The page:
+file:
+
+ $ cd /usr/local/share/fonts/CID
+ $ mkfontdir
+
+Finally, you should create the font metrics summary files in the directory
+`CFM' by running the command `mkcfm':
+
+ $ mkcfm /usr/local/share/fonts/CID
+
+If no CFM files are available, the server will still be able to use the CID
+fonts but querying them will take a long time. You should run `mkcfm' again
+whenever a change is made to any of the CID-keyed fonts, or when the CID-
+keyed fonts are copied to a machine with a different architecture.
+
+2.2.4 Setting the server's font path
+
+The list of directories where the server looks for fonts is known as the font
+path. Informing the server of the existence of a new font directory consists
+of putting it on the font path.
+
+The font path is an ordered list; if a client's request matches multiple
+fonts, the first one in the font path is the one that gets used. When match-
+ing fonts, the server makes two passes over the font path: during the first
+pass, it searches for an exact match; during the second, it searches for
+fonts suitable for scaling.
+
+For best results, scalable fonts should appear in the font path before the
+bitmap fonts; this way, the server will prefer bitmap fonts to scalable fonts
+when an exact match is possible, but will avoid scaling bitmap fonts when a
+scalable font can be used. (The `:unscaled' hack, while still supported,
+should no longer be necessary in XFree86 4.0 and later.)
+
+You may check the font path of the running server by typing the command
+
+ $ xset q
+
+2.2.4.1 Temporary modification of the font path
+
+The `xset' utility may be used to modify the font path for the current ses-
+sion. The font path is set with the command xset fp; a new element is added
+to the front with xset +fp, and added to the end with xset fp+. For example,
+
+ $ xset +fp /usr/local/fonts/Type1
+ $ xset fp+ /usr/local/fonts/bitmap
+
+Conversely, an element may be removed from the front of the font path with
+`xset -fp', and removed from the end with `xset fp-'. You may reset the font
+path to its default value with `xset fp default'.
+
+For more information, please consult the xset(1) manual page.
+
+2.2.4.2 Permanent modification of the font path
+
+The default font path (the one used just after server startup or after `xset
+fp default') is specified in the X server's `XF86Config' file. It is com-
+puted by appending all the directories mentioned in the `FontPath' entries of
+the `Files' section in the order in which they appear.
+
+ FontPath "/usr/local/fonts/Type1"
+ ...
+ FontPath "/usr/local/fonts/bitmap"
+
+For more information, please consult the XF86Config(5) manual page.
+
+2.2.5 Troubleshooting
+
+If you seem to be unable to use some of the fonts you have installed, the
+first thing to check is that the `fonts.dir' files are correct and that they
+are readable by the server (the X server usually runs as root, beware of NFS-
+mounted font directories). If this doesn't help, it is quite possible that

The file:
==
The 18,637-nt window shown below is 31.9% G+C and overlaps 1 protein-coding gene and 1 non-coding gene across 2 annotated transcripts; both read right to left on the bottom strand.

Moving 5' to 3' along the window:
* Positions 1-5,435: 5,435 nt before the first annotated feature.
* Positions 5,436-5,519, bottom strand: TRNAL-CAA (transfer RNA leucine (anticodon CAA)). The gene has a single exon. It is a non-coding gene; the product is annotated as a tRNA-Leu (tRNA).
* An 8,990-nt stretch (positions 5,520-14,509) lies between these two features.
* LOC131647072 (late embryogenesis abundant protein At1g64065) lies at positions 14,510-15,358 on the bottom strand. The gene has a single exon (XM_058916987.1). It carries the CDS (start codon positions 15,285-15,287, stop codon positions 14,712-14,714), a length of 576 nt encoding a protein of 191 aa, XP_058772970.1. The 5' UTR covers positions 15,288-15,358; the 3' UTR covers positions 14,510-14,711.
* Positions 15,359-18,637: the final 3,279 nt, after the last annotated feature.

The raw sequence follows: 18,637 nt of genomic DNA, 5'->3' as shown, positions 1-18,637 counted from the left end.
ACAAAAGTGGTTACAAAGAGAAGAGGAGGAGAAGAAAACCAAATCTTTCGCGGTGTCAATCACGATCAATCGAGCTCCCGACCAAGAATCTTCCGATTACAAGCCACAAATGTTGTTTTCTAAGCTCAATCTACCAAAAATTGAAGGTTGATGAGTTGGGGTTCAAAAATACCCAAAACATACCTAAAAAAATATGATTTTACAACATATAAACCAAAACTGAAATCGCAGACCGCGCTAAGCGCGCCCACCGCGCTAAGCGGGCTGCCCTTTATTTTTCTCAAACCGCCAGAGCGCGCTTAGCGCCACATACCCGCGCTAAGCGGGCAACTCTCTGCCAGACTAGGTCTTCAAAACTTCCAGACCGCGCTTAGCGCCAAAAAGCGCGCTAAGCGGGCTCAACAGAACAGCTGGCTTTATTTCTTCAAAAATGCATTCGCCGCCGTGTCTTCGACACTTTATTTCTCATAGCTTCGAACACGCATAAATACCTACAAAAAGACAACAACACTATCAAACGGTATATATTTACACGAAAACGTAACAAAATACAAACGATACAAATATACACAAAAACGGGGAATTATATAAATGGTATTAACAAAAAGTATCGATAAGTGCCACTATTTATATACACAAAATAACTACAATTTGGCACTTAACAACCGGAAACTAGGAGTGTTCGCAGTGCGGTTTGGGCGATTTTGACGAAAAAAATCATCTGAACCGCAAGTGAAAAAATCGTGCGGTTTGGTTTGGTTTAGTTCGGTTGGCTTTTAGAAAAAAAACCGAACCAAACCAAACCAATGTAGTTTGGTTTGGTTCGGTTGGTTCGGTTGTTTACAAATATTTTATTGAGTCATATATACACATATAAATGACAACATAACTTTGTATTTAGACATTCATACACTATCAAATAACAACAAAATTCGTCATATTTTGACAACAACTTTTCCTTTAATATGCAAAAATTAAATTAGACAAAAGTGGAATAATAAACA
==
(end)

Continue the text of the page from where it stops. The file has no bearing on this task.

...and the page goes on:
+you are trying to use a font in a format that is not supported by your
+server.
+
+XFree86 supports the BDF, PCF, SNF, Type 1, Speedo, TrueType, OpenType and
+CIDFont font formats. However, not all XFree86 servers come with all the
+font backends configured in.
+
+On most platforms, the XFree86 servers are modular: the font backends are
+included in modules that are loaded at runtime. The modules to be loaded are
+specified in the `XF86Config' file using the `Load' directive:
+
+ Load "type1"
+
+If you have trouble installing fonts in a specific format, you may want to
+check the server's log file in order to see whether the relevant modules are
+properly loaded. The list of font modules distributed with XFree86 is as
+follows:
+
+ o "bitmap": bitmap fonts (`*.bdf', `*.pcf' and `*.snf');
+
+ o "freetype": TrueType fonts (`*.ttf' and `*.ttc'), OpenType fonts
+ (`*.otf' and `*.otc') and Type 1 fonts (`*.pfa' and `*.pfb');
+
+ o "type1": alternate Type 1 backend (`*.pfa' and `*.pfb') and CIDFont
+ backend;
+
+ o "xtt": alternate TrueType backend (`*.ttf' and `*.ttc');
+
+ o "speedo": Bitstream Speedo fonts (`*.spd').
+
+Please note that the argument of the `Load' directive is case-sensitive.
+
+3. Fonts included with XFree86
+
+3.1 Standard bitmap fonts
+
+The Sample Implementation of X11 (SI) comes with a large number of bitmap
+fonts, including the `fixed' family, and bitmap versions of Courier, Times,
+Helvetica and some members of the Lucida family. In the SI, these fonts are
+provided in the ISO 8859-1 encoding (ISO Latin Western-European).
+
+In XFree86, a number of these fonts are provided in Unicode-encoded font
+files instead. At build time, these fonts are split into font files encoded
+according to legacy encodings, a process which allows us to provide the stan-
+dard fonts in a number of regional encodings with no duplication of work.
+
+For example, the font file
+
+ /usr/X11R6/lib/X11/fonts/misc/6x13.bdf
+
+with XLFD
+
+ -misc-fixed-medium-r-semicondensed--13-120-75-75-c-60-iso10646-1
+
+is a Unicode-encoded version of the standard `fixed' font with added support
+for the Latin, Greek, Cyrillic, Georgian, Armenian, IPA and other scripts
+plus numerous technical symbols. It contains over 2800 glyphs, covering all
+characters of ISO 8859 parts 1-5, 7-10, 13-15, as well as all European IBM
+and Microsoft code pages, KOI8, WGL4, and the repertoires of many other char-
+acter sets.
+
+This font is used at build time for generating the font files
+
+ 6x13-ISO8859-1.bdf
+ 6x13-ISO8859-2.bdf
+ ...
+ 6x13-ISO8859-15.bdf
+ 6x13-KOI8-R.bdf
+
+with respective XLFDs
+
+ -misc-fixed-medium-r-normal--13-120-75-75-c-60-iso8859-1
+ ...
+ -misc-fixed-medium-r-normal--13-120-75-75-c-60-iso8859-15
+ -misc-fixed-medium-r-normal--13-120-75-75-c-60-koi8-r
+